But how can we in Sweden prepare ourselves to feed our communities and contribute to future disaster relief in other places in the face of such uncertainty? One promising possibility to build resilience, that was also pointed out in the aforementioned statement, is to domestically produce more grain legumes for humans to eat.
All of our food futures require us, as a population, to eat less red meat. Just over two percent of arable land in Sweden is currently used for grain legume production, most of which are fava beans and yellow peas used as animal feed. Swedish farmers currently producing grain legumes for feed can transition to producing them for food as they are generally suitable for human consumption, too. Indeed, food systems organized around pulse production can improve human and ecosystem health, and recent European research has called for actors from governments to farmers to work together on a transition to increased legume consumption and production. But why focus on pulses?
Pulses are rich in nutrients. Increasing bean consumption is associated with improved cardiovascular health and diabetes management, and most of us consume only ¼ of optimal daily intake. Faced with a reduced supply of imported foods – including animal products – pulses can provide a critical, low-fat source of protein, fiber, and micronutrients.
Growing pulses reduces the need for synthetic fertilizer. Because legumes can fix nitrogen from the atmosphere, increased production avoids some or all synthetic fertilizer use for those plants and reduces or avoids use for subsequent crop plantings in a rotational system as well. Not only does this have numerous environmental benefits, it also reduces dependence on imported fertilizer, many of whose components have historically come from Russia, Belarus, and Ukraine. In addition, fertilizer prices are closely linked to energy prices, which are volatile in times of crisis.
Low environmental impact. Pulse production has a small carbon footprint, and the plants can increase biodiversity by providing habitats for small mammals and birds, as well as flowering plants for pollinators.
Due to warming temperatures, pulses for food are increasingly being grown in many parts of Sweden, including as far north as Dalarna and Gävleborg. They are easily dried or canned and stored for several years, providing a reserve of nutritious food that can be donated or used domestically in the face of future disasters.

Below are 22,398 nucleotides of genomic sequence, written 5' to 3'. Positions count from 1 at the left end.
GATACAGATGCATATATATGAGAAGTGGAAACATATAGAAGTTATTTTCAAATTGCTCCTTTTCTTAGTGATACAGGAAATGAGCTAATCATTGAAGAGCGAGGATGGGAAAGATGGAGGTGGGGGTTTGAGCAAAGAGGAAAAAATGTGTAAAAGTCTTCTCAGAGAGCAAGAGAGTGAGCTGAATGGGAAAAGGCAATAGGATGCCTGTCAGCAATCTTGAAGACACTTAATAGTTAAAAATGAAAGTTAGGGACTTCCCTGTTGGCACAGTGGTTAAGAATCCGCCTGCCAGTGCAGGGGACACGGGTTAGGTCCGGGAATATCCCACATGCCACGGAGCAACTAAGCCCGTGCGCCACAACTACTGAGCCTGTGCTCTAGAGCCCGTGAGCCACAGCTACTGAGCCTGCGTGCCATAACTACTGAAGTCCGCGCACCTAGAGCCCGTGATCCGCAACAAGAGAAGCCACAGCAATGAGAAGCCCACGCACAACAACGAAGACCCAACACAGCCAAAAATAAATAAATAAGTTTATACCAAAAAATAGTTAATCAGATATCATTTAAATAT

Researchers at SLU are actively exploring these pathways in Sweden, including modeling land use for food production, exploring environmental impacts of domestic production, and developing legume-based products in partnership with Nordic companies. Their research shows that a transition to increased production in Sweden is possible if we focus on the following: aid farmers in transitioning their crop systems; establish domestic processing of legumes to lessen environmental impact and decrease production costs; and develop new products to appeal to consumer demands for healthy, tasty, and convenient plant-based products.
Few countries can sustain the nutrition requirements and economic health of their populations without global trade, and we are not arguing for Swedish isolation from the global food market. Rather, we think shifting domestic production toward a system that focuses on human food production can further strengthen the resiliency of the food system, preparing for an uncertain future. Facing increasing risk of severe climate events that disrupt food production and trade, we must act now to prepare our food system to weather the type of unexpected changes we see happening now due to the war being waged in Ukraine. We address these future risks recognizing the immediate needs for health and safety in Ukraine. If we can increase grain legume production in Sweden, we will be poised to provide safe and nutritious food supplies in future times of urgent need.
Text: Mary Scheuermann, A. Charlotte Bunge, Line J. Gordon